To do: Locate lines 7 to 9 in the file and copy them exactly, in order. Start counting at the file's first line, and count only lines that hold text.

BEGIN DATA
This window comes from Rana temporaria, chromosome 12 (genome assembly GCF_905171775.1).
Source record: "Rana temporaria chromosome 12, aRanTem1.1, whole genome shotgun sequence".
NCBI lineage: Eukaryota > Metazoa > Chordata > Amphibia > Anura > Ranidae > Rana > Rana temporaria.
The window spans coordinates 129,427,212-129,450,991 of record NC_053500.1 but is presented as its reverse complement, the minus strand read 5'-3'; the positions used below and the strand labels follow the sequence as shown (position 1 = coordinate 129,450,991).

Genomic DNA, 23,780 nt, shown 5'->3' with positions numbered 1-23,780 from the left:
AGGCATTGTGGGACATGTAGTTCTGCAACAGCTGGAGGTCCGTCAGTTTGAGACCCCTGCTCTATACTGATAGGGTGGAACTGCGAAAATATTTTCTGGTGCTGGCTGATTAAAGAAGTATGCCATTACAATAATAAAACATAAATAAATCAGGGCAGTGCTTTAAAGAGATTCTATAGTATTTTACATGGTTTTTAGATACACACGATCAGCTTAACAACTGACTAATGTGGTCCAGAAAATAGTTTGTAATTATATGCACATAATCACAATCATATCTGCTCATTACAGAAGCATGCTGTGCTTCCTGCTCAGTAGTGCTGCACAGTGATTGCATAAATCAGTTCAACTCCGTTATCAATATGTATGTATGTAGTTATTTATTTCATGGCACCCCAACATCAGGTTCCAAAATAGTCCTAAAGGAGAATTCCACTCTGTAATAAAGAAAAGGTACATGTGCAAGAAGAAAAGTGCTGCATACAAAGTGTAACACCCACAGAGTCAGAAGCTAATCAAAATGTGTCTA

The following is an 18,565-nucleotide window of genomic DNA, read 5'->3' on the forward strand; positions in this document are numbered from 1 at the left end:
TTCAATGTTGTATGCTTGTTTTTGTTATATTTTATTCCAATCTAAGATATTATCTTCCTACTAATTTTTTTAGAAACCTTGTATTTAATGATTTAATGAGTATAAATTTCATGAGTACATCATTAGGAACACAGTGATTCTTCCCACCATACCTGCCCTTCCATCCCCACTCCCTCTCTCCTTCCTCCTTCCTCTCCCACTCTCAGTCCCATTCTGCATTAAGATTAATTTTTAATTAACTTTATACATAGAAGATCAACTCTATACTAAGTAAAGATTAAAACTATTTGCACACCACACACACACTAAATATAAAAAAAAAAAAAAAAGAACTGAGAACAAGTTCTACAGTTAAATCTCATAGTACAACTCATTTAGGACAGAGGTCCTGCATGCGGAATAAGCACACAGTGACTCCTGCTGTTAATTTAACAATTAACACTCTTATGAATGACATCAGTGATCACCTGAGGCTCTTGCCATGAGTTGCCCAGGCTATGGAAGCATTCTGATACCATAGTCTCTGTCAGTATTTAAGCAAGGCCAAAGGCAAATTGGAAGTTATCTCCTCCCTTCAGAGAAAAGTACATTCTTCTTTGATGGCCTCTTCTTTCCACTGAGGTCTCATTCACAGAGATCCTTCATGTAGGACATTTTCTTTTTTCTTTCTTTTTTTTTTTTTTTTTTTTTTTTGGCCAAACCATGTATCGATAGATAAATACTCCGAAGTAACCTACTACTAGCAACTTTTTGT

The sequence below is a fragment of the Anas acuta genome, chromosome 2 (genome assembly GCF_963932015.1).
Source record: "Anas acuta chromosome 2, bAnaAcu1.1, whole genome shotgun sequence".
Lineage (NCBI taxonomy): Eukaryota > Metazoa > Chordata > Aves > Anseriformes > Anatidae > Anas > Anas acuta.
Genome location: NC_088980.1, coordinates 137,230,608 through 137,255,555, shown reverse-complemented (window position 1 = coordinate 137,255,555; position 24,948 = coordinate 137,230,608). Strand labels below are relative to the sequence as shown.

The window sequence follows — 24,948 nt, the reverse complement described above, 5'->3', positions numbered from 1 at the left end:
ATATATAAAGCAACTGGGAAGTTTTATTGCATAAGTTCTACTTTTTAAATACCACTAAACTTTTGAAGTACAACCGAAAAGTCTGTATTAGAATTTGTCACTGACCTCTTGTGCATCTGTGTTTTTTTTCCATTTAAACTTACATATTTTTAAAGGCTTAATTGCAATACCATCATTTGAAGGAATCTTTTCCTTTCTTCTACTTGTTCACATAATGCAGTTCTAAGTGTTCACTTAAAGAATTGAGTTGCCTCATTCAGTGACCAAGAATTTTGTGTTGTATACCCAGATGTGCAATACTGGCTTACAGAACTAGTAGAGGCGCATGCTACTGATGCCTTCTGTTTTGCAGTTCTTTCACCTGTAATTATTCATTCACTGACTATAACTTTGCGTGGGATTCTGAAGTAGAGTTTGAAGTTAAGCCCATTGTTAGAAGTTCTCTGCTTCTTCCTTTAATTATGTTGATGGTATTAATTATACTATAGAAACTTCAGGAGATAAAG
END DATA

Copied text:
The following is an 18,565-nucleotide window of genomic DNA, read 5'->3' on the forward strand; positions in this document are numbered from 1 at the left end:
TTCAATGTTGTATGCTTGTTTTTGTTATATTTTATTCCAATCTAAGATATTATCTTCCTACTAATTTTTTTAGAAACCTTGTATTTAATGATTTAATGAGTATAAATTTCATGAGTACATCATTAGGAACACAGTGATTCTTCCCACCATACCTGCCCTTCCATCCCCACTCCCTCTCTCCTTCCTCCTTCCTCTCCCACTCTCAGTCCCATTCTGCATTAAGATTAATTTTTAATTAACTTTATACATAGAAGATCAACTCTATACTAAGTAAAGATTAAAACTATTTGCACACCACACACACACTAAATATAAAAAAAAAAAAAAAAGAACTGAGAACAAGTTCTACAGTTAAATCTCATAGTACAACTCATTTAGGACAGAGGTCCTGCATGCGGAATAAGCACACAGTGACTCCTGCTGTTAATTTAACAATTAACACTCTTATGAATGACATCAGTGATCACCTGAGGCTCTTGCCATGAGTTGCCCAGGCTATGGAAGCATTCTGATACCATAGTCTCTGTCAGTATTTAAGCAAGGCCAAAGGCAAATTGGAAGTTATCTCCTCCCTTCAGAGAAAAGTACATTCTTCTTTGATGGCCTCTTCTTTCCACTGAGGTCTCATTCACAGAGATCCTTCATGTAGGACATTTTCTTTTTTCTTTCTTTTTTTTTTTTTTTTTTTTTTTTGGCCAAACCATGTATCGATAGATAAATACTCCGAAGTAACCTACTACTAGCAACTTTTTGT

The sequence below is a fragment of the Anas acuta genome, chromosome 2 (genome assembly GCF_963932015.1).